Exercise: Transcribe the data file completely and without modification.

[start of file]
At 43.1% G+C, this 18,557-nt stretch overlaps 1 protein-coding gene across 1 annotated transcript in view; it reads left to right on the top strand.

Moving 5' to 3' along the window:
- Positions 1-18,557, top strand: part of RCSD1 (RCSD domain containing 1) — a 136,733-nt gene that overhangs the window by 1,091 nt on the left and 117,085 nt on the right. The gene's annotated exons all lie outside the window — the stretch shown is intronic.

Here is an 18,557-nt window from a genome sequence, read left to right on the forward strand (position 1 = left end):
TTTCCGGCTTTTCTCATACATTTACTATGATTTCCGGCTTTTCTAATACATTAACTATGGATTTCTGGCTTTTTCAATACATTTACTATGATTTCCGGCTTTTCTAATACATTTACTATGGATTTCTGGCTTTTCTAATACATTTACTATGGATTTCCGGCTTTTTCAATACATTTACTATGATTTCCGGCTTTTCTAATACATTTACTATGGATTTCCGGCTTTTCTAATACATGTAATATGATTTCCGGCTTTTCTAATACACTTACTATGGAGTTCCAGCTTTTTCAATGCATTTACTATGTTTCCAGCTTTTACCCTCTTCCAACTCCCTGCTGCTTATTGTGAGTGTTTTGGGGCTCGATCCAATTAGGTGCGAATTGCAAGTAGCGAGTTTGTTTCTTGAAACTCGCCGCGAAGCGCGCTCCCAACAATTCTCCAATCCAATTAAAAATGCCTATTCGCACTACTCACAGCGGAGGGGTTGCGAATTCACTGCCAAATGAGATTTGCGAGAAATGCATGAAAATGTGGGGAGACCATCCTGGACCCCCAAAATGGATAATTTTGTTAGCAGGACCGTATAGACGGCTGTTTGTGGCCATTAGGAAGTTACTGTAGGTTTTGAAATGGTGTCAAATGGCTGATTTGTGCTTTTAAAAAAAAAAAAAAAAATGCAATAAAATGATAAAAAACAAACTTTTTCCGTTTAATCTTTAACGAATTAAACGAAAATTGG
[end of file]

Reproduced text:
At 43.1% G+C, this 18,557-nt stretch overlaps 1 protein-coding gene across 1 annotated transcript in view; it reads left to right on the top strand.

Moving 5' to 3' along the window:
- Positions 1-18,557, top strand: part of RCSD1 (RCSD domain containing 1) — a 136,733-nt gene that overhangs the window by 1,091 nt on the left and 117,085 nt on the right. The gene's annotated exons all lie outside the window — the stretch shown is intronic.

Here is an 18,557-nt window from a genome sequence, read left to right on the forward strand (position 1 = left end):
TTTCCGGCTTTTCTCATACATTTACTATGATTTCCGGCTTTTCTAATACATTAACTATGGATTTCTGGCTTTTTCAATACATTTACTATGATTTCCGGCTTTTCTAATACATTTACTATGGATTTCTGGCTTTTCTAATACATTTACTATGGATTTCCGGCTTTTTCAATACATTTACTATGATTTCCGGCTTTTCTAATACATTTACTATGGATTTCCGGCTTTTCTAATACATGTAATATGATTTCCGGCTTTTCTAATACACTTACTATGGAGTTCCAGCTTTTTCAATGCATTTACTATGTTTCCAGCTTTTACCCTCTTCCAACTCCCTGCTGCTTATTGTGAGTGTTTTGGGGCTCGATCCAATTAGGTGCGAATTGCAAGTAGCGAGTTTGTTTCTTGAAACTCGCCGCGAAGCGCGCTCCCAACAATTCTCCAATCCAATTAAAAATGCCTATTCGCACTACTCACAGCGGAGGGGTTGCGAATTCACTGCCAAATGAGATTTGCGAGAAATGCATGAAAATGTGGGGAGACCATCCTGGACCCCCAAAATGGATAATTTTGTTAGCAGGACCGTATAGACGGCTGTTTGTGGCCATTAGGAAGTTACTGTAGGTTTTGAAATGGTGTCAAATGGCTGATTTGTGCTTTTAAAAAAAAAAAAAAAAATGCAATAAAATGATAAAAAACAAACTTTTTCCGTTTAATCTTTAACGAATTAAACGAAAATTGG